Wednesday, October 9, 2013
Flying to Ecuador
I spent the day so excited about Ecuador that I couldn't really enjoy Lima. In the morning I wandered around aimlessly, and ended up at the Whole Foods of Peru. I walked the aisles, looking for familiar foods. I spotted Oreos, Prngles, and Hellmans salad dressing! Nothing too exciting, so I left with an empty stomach and headed to a small restaurant to order a tamale. I need to stop expecting Peruvian tamales to taste like Colorado tamales. It wasn't my favorite. After eating, I stopped into a camera store that actually had my charger, but it was double what it was in Cusco -160 soles. I am kicking myself for not buying it when I had the chance. I will keep looking in Ecuador; hopefully they will have a reasonably priced charger. Luckily, I still have a bit of battery life left as well as a backup camera.
The one thing I did purchase today was Lonely Planet Ecuador. I spent a good part of the afternoon laying out in the fog on the hostel roof reading through it and Googling all of the places listed. Night planes are the worst because the anticipation of being somewhere new is crippling!
Around 2, Sebas picked me up to drop my suitcase off at his house. I am leaving the majority of my things in Peru so that I don't have to cart it all around with me. He will hang onto my Bolivian blanket, a lot of winter clothes, and all of the alpaca sweaters I have acquired. I feel like Ecuador will be a lot warmer - I hope that is true!
Sebas and I grabbed dinner at a pollo a la brasa place, and then I arrived at the airport way too early. They always say you need to be at the airport three hours early for an international flight, but in my experience, I am always there and the airport staff are not. The two lanes for Tame were both closed until 6:30 pm, and I arrived at 5:30.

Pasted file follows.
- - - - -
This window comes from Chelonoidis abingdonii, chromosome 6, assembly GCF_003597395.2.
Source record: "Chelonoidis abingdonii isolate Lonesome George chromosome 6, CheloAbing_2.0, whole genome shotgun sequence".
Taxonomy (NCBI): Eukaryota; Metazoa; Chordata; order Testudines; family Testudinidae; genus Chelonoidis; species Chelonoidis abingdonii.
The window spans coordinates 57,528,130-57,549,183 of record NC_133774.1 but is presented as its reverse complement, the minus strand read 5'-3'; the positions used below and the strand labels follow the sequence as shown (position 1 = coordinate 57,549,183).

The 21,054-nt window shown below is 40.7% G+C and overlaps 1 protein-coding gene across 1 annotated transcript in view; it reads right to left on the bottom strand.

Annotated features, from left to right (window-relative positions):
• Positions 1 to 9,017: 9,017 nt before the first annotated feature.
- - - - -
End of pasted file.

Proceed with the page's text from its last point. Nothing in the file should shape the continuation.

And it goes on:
One weird airport observation - there are these machines that wrap your stuff up in florescent green plastic wrap for 35 soles. It seems excessive, but tons of people were doing it. I also observed this phenomenon in Miami, but it wasn't utilized to this extent. Almost everyone was doing it!
Another weird airport observation - unlike all American airports, Lima does not announce your flight. When they begin boarding, they begin boarding. No warning, no reminder... You just pay attention. This is not my favorite approach, and it surely didn't help my paranoia about missing my flight while intensely staring at the gate for two hours, but at least it is quiet... Until a small fleet of 7 year old Ecuadorian cheerleaders arrive in the waiting area. Then it isn't so quiet. I found it amusing that these little girls play the same slapping hands game that my students played in the US. Some things are universal.
At the airport, I had plenty of time to make friends. I made one friend with a girl my age while waiting for Tame to open. As we were boarding 3 hours later, she asked me where I had been, and said she was looking for me because she had VIP access at the airport and had gotten free food, drinks and wifi! I wish I knew! Instead, I was in the normal waiting area, making friends with the 7 year old child who plopped down next to me. She was adorable, and blushed when she asked me to teach her a little English. She was very talkative. I thought it would be easier to talk to kids in Spanish since it would seem that they would have simpler vocabularies. In reality, though, it is tricky to talk to a little kid because they can't anticipate what words I will know or not know the same way an adult would. They also get really confused when I don't recognize seemingly common words. Talking to kids reminds me at while my Spanish is much better than it was, it sometimes seems better than it really is because I just keep having the same conversation over and over with different people. I am a master at talking about where I have traveled or how much I paid for my sweater, but when it comes to voicing opinions, I am lost. The fact that I was able to get by in Spanish, though, both with the adult and the kid, is promising. I definitely would not have been able to say anything two months ago.
Currently reading David and Goliath by Malcolm Gladwell, and it is excellent.